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One on One: Mike Lee

By James Wright
July 01, 2007

Should a restaurant ever assume its owner's personality, Cracked Crab in Pismo Beach, Calif., would be it. It's where the waitresses plunk down big steel buckets of steamed crabs in the middle of the tables. It's where no-jacket-required casual meets world-class seafood.

The owner of this come-as-you-are crab shack is Mike Lee, 55, a self-titled corporate dropout who opened the hot spot in May 1999. Raised in Cleveland, Lee worked for 20 years in corporate-restaurant management until 1998, including 13 years as an executive with Carlos Murphy's and the now-defunct Famous Restaurants of San Diego, the final three as president and CEO.

But life and work couldn't be any more different for Lee now; he says he hasn't even seen someone wearing a tie for months. Pismo Beach, which is about a four-hour drive from both Los Angeles and San Francisco, is a draw for people who like fast cars, but not the fast lane (it's one of the few remaining beaches that allow vehicles to drive on the dunes); it's a popular getaway destination for Bakersfield and Visalia.

While many Cracked Crab guests walk in right off the beach in their flip-flops, Lee says don't confuse low key with low quality. High-end seafood items like Alaska king crab, Canadian snow crab, Dungeness crab and locally harvested rock crabs are menu staples, along with slipper lobsters, Australian coldwater lobster tails, Alaska salmon and halibut, mussels and shrimp. I caught up with Lee in April to talk seafood and ask him what it's been like to see his laid-back concept come to life.

WRIGHT: How is the restaurant doing?

LEE: We do more than $2 million a year in sales with just 17 tables, 80 seats. It's only 2,000 square feet, with no bar. It's amazing what we do in this space. We're just kicking butt. Our sales for eight straight years have increased.

I told my wife the other day, "We created a monster - we're too busy!" We never thought we'd be doing this much business. We're pushing the limits of the building. It's a good problem to have.

You give equal credit for the restaurant's success to your wife Kathy. What are your respective roles?

Kathy runs the books and also places orders and sometimes picks them up. But she does a ton of R&D. She's got every magazine, every cookbook you can imagine. She keeps me filled in, because I don't have much time to read. She reads SeaFood Business religiously. She keeps me abreast of what's happening in the industry.

I'm more on the operations [side]. I also go to every single table when I'm here. If I'm here, you'll definitely meet me. I'll talk them through the menu and recommend things that I think are special. I tell them I purchase only the highest quality ingredients you can find on Earth. Everything here is made from scratch. It takes an hour and 20 minutes to make our clam chowder, but we don't cut any corners. We cut every lime for key lime pie. We buy produce year-round from a local greenhouse. I like to tell our story to the people; that's my favorite part of the job. And people love meeting the owner.


What lessons did you learn from corporate that still apply?

A lot. The thing my employees like is it's very structured, because of my background. But it's also a mom-and-pop place, because here you don't need to wait two or three weeks to change something. If it needs to be changed, let's change it today. But the chowder should taste the same today as it did last year. All that is taken from corporate: clean, organized, structured.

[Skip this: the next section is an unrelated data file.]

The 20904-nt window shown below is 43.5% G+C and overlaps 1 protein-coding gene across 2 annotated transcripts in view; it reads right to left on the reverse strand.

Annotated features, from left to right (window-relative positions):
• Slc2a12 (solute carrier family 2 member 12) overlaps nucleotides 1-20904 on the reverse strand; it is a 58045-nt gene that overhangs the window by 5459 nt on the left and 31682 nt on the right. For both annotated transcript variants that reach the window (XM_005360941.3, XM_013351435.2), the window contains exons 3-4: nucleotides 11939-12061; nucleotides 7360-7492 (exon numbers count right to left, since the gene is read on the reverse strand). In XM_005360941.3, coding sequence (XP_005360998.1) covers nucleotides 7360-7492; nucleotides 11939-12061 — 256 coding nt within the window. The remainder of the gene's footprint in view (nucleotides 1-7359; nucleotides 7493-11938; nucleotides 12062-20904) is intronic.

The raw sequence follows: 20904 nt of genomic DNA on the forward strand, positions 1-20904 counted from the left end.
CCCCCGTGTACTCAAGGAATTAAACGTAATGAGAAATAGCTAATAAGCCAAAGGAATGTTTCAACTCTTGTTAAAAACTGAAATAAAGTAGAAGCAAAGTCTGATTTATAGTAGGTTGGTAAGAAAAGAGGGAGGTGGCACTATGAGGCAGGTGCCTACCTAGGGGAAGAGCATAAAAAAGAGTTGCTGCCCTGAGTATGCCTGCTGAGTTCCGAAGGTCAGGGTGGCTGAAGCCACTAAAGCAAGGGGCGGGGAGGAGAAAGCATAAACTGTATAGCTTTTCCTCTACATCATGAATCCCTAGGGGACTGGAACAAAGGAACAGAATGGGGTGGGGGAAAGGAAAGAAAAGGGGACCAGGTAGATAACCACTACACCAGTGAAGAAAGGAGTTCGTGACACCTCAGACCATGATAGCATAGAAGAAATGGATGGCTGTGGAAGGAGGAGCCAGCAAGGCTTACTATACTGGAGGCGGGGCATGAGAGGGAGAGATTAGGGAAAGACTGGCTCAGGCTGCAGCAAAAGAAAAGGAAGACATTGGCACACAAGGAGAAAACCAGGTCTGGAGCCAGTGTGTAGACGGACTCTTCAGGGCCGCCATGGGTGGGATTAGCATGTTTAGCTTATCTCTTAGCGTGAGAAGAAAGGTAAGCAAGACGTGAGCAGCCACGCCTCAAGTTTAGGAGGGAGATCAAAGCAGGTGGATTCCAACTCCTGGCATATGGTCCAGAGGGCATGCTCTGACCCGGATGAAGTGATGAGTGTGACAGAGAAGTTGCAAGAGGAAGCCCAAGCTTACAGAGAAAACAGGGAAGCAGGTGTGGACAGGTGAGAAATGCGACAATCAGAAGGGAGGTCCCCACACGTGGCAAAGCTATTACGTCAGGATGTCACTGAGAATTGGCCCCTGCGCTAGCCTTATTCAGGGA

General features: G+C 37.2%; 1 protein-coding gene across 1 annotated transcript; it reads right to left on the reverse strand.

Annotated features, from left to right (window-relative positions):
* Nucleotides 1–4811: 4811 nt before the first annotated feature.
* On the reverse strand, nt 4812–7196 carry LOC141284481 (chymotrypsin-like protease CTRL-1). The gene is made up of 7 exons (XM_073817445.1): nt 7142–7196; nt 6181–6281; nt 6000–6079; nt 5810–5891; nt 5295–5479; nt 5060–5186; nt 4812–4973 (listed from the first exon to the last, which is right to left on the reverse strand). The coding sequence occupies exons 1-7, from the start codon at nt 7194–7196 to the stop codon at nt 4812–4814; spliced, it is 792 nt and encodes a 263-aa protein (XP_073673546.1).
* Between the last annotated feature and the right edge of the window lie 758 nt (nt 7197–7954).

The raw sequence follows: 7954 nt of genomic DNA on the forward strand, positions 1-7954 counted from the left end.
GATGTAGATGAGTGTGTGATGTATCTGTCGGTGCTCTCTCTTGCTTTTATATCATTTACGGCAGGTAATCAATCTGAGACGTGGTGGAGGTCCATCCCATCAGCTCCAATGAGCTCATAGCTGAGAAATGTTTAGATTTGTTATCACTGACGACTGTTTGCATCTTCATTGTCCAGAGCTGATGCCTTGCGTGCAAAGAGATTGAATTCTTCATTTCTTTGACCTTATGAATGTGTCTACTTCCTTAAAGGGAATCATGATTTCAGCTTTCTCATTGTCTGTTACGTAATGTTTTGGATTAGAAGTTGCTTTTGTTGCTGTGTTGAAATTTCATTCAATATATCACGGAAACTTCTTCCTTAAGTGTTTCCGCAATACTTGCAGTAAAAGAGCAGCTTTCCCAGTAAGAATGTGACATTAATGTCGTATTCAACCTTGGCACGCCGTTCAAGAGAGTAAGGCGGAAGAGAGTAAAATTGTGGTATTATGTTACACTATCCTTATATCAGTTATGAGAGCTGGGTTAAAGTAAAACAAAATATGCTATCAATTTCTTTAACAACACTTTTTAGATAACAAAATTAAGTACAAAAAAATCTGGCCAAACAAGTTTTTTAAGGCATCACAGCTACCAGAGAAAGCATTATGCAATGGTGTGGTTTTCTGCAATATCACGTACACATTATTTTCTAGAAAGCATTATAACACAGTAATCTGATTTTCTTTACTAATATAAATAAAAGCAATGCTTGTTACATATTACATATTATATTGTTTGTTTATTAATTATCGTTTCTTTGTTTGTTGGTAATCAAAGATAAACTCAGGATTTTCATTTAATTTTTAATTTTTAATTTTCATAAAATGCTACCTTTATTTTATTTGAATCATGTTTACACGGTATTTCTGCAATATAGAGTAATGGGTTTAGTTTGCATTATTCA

But I'm laid back. My waitstaff uniform is blue jeans with a black Cracked Crab T-shirt. That's what I wanted to create. If you go to New York, you don't go to a seafood restaurant in jeans. It's the same in California. If you go to a seafood restaurant, it's white tablecloth, it's waiters in bow ties. But we're on the beach, man. You want to be able to get the best seafood but stay casual.


Did you work more hours as a CEO or do you put in more time now?

Now, because I'm online at home all the time. All issues come through me, and a lot is [handled] through e-mail. I work a lot, because every decision is mine. I used to work open-to-close. We lived up here [in the office upstairs] for two years when we first opened. Now I've got two managers, so I still work every day, but not every night.


How often does your menu change?

We print the menu every day. If you come in my restaurant, we'll have wild Alaska salmon one day, local Pacific snapper, harvested two miles away, on another. I don't order [local] fish, the fishermen call me and tell me what I'm running today, then I buy it from my vendor.

It costs about $1.20 to print each menu, and we go through about 30 of them a day. Do I think it's worth it? Yes. In the long run, it's cost effective. If the price for crab goes up, I can change it on the menu tomorrow.


What's your most popular crab?

Probably the king crab and snow crab. We keep local Dungeness and rock crab in live tanks, which are popular. When seasons overlap, we'll have as many as 15 types of crab on the menu, usually about springtime. Today there are nine.


How many seafood vendors

do you buy from?

Two. I use Central Coast Seafood [based in Atascadero, Calif.] locally and I buy frozen crab from Sysco that was supplied to them by The Crab Broker in Las Vegas.


How do you ensure you get 
top-quality product?

I've gone to Alaska twice, to Nome and Dutch Harbor. I used to think Alaska king crab was expensive; now I don't. I have a lot of respect for the people they buy from and the way it's harvested. I market that to my customers, telling them they can't buy a better crab than what they're eating right now.


Assistant Editor James Wright can be e-mailed at jwright@divcom.com


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